Proposal to drop Ubuntu alternate CDs for 12.10
steve.langasek at ubuntu.com
Mon Aug 27 21:50:24 UTC 2012
As part of ongoing efforts to reduce the number of images we ship for
Ubuntu, and to make the desktop image more useful in a variety of scenarios,
Dmitrijs Ledkovs has been hard at work in quantal adding support for LVM,
cryptsetup, and RAID to ubiquity.
The good news is that this means today we already have support in ubiquity
for cryptsetup and LVM in the guided partitioner, with manual partitioning
support soon to follow. The somewhat bad news is that we will not have
support for RAID setup in ubiquity this cycle.
I would like to propose that, in spite of not reaching 100% feature parity,
we drop the Ubuntu alternate installer for 12.10 anyway.
The arguments that I see in favor of this are:
- RAID is relatively straightforward to turn on post-install. You install
to one disk, boot to the system, assemble a degraded RAID with the other
disks, copy your data, reboot to the degraded RAID, and finally merge
your install disk into the array. It's not quick, but it's *possible*.
- Desktop installs on RAID will still be supported by other paths: using
either netboot or server CDs and installing the desktop task.
- RAID on the desktop really is a minority use case. Laptops almost never
have room for more than one hard drive; desktops can but are rarely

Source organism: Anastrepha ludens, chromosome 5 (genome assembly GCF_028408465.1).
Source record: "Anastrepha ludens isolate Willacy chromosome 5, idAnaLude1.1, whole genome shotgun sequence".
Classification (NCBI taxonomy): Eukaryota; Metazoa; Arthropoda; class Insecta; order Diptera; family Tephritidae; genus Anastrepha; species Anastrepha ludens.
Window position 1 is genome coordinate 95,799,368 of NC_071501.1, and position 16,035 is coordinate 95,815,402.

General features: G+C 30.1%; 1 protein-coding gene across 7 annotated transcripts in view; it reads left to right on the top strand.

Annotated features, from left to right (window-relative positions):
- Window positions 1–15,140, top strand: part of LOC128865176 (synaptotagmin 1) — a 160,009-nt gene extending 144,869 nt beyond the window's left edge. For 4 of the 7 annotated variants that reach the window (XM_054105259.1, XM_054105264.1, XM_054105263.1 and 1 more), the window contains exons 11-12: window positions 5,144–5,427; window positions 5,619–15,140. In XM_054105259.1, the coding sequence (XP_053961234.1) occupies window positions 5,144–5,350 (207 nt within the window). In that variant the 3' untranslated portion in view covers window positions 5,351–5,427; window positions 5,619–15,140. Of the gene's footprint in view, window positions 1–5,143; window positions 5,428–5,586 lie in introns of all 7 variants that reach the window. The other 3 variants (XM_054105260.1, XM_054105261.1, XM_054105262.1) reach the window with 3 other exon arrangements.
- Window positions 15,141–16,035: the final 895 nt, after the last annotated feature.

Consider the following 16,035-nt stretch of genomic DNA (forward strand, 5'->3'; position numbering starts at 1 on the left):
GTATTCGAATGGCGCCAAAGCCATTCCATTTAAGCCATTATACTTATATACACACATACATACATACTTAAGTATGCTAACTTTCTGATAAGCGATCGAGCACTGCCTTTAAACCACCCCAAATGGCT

equipped with them. So the set of affected users is very small. Some
rough analysis of bug data in launchpad suggests a very liberal upper
bound of .8% of desktop users.
- RAID on the desktop correlates with conservatism in other areas: we can
probably continue to recommend 12.04 instead of 12.10 for the affected
- It lets us tighten our focus on making the desktop CD shine: fewer images
to QA, fewer different paths to get right (like the CD apt upgrader case)
means more time to focus on the things that matter.
So my opinion is that we should drop the Ubuntu alternate CDs with Beta 1.
Other flavors are free to continue building alternate CDs (i.e.,
"debian-installer" CDs) according to their preference, but we would drop
them for Ubuntu and direct users to one of the above-mentioned alternatives
if they care about RAID on desktop installs.
Please note one implication here that, with the possibility of not having
i386 server CDs for 12.10, the only install option for an i386 user wanting
RAID on a desktop would be to install via netboot or with the mini ISO.
Do any of you see reasons for not making this change, and dropping the
alternate CDs? Are there shortcomings to the proposed fallback solutions
that we haven't identified here?
Steve Langasek Give me a lever long enough and a Free OS
Debian Developer to set it on, and I can move the world.
Ubuntu Developer http://www.debian.org/
slangasek at ubuntu.com vorlon at debian.org
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